Thursday, July 12, 2007


Pennsylvania, Alabama, Italy, Oregon, San Francisco, Tennessee, and Maryland.

Parents who exchange stories and pictures and You Tube videos without ever holding their friends' children. Babies who will grow up knowing about but maybe meeting each other only once or twice -- until they are adults who can travel on their own. Best friends unseen for a decade who keep in touch, still able to talk about everything and laugh about how young we once were.

All only a click away.

God love the Internet. On-line we can share our lives. In blogs we can tell the world about exploits involving little pink dresses, college pranks, professional headaches and dreams, and our travels. We can go on about our children and their exploits as well, laughing at what was not exactly laughable at one point. A virtual gathering whenever and, thanks to wireless, wherever.

I can curl up on my couch with a cup of hot tea and a laptop, sending and receiving as I relax. No longer am I tied to a desktop computer and banished to the upstairs. It's not nearly as cozy as curling up with old-fashioned letter, such as my friend Vanessa still sends, but it's a close second.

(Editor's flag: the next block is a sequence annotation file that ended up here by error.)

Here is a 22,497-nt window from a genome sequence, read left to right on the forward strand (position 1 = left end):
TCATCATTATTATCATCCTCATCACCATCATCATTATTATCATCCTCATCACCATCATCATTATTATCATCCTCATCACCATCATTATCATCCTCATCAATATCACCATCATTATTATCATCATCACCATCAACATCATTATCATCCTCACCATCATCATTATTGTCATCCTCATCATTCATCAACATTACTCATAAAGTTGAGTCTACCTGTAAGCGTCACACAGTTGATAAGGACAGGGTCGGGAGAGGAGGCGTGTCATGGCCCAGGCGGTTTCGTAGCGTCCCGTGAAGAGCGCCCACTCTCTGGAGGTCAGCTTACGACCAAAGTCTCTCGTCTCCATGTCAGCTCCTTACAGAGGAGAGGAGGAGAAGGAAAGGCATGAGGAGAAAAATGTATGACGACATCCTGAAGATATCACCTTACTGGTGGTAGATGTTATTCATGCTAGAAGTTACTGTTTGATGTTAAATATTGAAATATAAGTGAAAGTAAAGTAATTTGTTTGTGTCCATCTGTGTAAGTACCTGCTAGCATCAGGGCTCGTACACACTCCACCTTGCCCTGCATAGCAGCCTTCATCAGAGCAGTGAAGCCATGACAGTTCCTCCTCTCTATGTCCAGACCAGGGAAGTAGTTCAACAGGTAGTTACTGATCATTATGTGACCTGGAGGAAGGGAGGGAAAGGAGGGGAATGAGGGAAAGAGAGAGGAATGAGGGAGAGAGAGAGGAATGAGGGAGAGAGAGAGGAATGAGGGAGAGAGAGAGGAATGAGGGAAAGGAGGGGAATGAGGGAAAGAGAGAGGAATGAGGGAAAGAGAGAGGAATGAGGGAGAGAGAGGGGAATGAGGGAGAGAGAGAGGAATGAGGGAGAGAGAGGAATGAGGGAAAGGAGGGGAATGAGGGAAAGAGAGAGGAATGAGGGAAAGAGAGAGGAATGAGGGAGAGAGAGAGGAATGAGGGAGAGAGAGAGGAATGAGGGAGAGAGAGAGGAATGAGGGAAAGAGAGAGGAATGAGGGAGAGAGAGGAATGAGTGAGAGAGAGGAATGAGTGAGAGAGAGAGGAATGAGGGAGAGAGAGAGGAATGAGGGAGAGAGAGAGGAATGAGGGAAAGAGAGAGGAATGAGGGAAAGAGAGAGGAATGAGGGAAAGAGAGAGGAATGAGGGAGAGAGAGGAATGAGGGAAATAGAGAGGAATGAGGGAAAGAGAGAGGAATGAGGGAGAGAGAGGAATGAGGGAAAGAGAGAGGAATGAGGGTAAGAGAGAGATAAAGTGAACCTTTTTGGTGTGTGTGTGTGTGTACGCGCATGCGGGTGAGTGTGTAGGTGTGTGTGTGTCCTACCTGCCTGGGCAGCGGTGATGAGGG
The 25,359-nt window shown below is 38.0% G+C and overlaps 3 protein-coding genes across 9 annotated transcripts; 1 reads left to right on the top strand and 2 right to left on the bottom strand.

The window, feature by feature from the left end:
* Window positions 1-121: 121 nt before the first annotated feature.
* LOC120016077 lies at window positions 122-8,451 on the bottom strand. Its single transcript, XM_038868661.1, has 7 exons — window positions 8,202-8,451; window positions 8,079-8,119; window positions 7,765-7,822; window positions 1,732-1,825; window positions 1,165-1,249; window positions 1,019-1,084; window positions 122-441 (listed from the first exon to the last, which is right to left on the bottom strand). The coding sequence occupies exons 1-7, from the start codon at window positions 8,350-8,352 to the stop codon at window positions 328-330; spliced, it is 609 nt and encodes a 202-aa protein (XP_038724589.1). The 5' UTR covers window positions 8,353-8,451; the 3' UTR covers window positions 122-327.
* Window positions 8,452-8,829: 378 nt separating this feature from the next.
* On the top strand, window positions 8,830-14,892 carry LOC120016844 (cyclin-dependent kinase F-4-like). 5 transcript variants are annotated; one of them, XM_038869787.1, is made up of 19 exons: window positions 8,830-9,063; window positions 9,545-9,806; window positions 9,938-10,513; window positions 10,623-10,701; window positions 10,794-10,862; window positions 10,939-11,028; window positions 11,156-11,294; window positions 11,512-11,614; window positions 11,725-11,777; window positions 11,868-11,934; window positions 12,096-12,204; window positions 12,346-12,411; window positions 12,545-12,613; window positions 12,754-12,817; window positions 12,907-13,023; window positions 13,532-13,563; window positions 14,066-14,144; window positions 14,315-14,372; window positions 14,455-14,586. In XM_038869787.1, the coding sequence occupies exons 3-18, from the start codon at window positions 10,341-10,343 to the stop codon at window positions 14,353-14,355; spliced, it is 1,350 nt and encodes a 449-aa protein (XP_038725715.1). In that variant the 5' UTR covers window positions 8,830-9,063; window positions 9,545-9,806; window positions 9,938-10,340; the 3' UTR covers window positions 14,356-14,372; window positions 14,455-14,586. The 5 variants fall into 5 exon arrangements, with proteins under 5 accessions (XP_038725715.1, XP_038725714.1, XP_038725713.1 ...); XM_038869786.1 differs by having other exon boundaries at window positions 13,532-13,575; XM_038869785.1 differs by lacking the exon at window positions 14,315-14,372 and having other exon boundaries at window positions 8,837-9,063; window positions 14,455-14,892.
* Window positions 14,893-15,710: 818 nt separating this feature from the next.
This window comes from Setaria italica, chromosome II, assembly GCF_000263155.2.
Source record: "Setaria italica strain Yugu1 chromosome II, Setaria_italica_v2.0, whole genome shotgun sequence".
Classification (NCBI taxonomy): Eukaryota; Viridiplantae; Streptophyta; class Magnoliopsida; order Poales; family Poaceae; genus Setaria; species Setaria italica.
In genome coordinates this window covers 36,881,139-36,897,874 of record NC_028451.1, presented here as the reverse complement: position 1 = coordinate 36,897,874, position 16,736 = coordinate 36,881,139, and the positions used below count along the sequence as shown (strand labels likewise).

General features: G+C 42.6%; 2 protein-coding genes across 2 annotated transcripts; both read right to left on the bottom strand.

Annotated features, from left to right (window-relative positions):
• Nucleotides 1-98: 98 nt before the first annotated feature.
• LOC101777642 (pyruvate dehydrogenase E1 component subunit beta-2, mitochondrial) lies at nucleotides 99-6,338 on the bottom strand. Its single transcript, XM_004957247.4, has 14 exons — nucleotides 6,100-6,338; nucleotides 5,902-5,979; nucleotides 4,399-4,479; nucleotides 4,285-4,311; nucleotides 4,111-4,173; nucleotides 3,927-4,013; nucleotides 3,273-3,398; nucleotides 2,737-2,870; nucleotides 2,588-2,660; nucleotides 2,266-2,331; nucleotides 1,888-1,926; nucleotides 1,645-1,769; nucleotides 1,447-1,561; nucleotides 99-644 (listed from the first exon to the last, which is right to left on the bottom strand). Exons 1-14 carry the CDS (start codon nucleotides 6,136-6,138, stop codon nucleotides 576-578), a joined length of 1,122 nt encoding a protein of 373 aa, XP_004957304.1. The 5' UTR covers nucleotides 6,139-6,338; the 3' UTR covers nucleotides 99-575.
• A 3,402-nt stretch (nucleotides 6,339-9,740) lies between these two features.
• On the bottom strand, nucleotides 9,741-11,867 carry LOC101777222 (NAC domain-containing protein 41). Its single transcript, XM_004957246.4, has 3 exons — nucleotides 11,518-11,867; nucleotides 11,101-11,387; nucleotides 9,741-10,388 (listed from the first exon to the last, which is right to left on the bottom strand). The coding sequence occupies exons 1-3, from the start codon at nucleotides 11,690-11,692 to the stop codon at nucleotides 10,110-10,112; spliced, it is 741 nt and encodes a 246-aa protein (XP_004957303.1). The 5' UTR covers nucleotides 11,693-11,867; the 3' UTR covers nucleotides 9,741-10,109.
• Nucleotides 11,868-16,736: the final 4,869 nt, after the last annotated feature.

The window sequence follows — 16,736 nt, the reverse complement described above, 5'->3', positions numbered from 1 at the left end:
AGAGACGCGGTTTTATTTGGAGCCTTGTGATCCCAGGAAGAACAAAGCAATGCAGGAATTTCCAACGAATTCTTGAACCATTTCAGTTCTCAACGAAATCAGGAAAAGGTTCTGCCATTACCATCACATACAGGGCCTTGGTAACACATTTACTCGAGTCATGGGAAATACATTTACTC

Chantel's blog keeps me up-to-date on her lovely Penny, for whom I have a box of presents and will mail someday (just a little more space to fill first). Meanwhile, Jen sends photos of her darling Olivia, and I laugh when I see the undeniable family resemblance to the woman I started kindergarten with. Kirby kept me posted on his travels to China, while Josey sends e-mails guaranteed to earn a replay of WHAT?! Then she laughs and tells me it's the only way to get my attention. I retaliate, of course. That's what friends are for.

We make our own friends, but in truth we are really making new families. Few, if any, of us will have the luxury of raising our families and watching our children play with a gaggle of cousins. Not just on family vacations or when we have the time off to drive an hour or ten but whenever they want because the entire family lives within walking -- or shouting -- distance.

Gavie's growing up in a young neighborhood, with a dozen or so other children. On the Fourth he was able to run and play while we and the other parents sat and watched. It was all very picturesque.

I think, for the first time since moving here, I felt like we were home.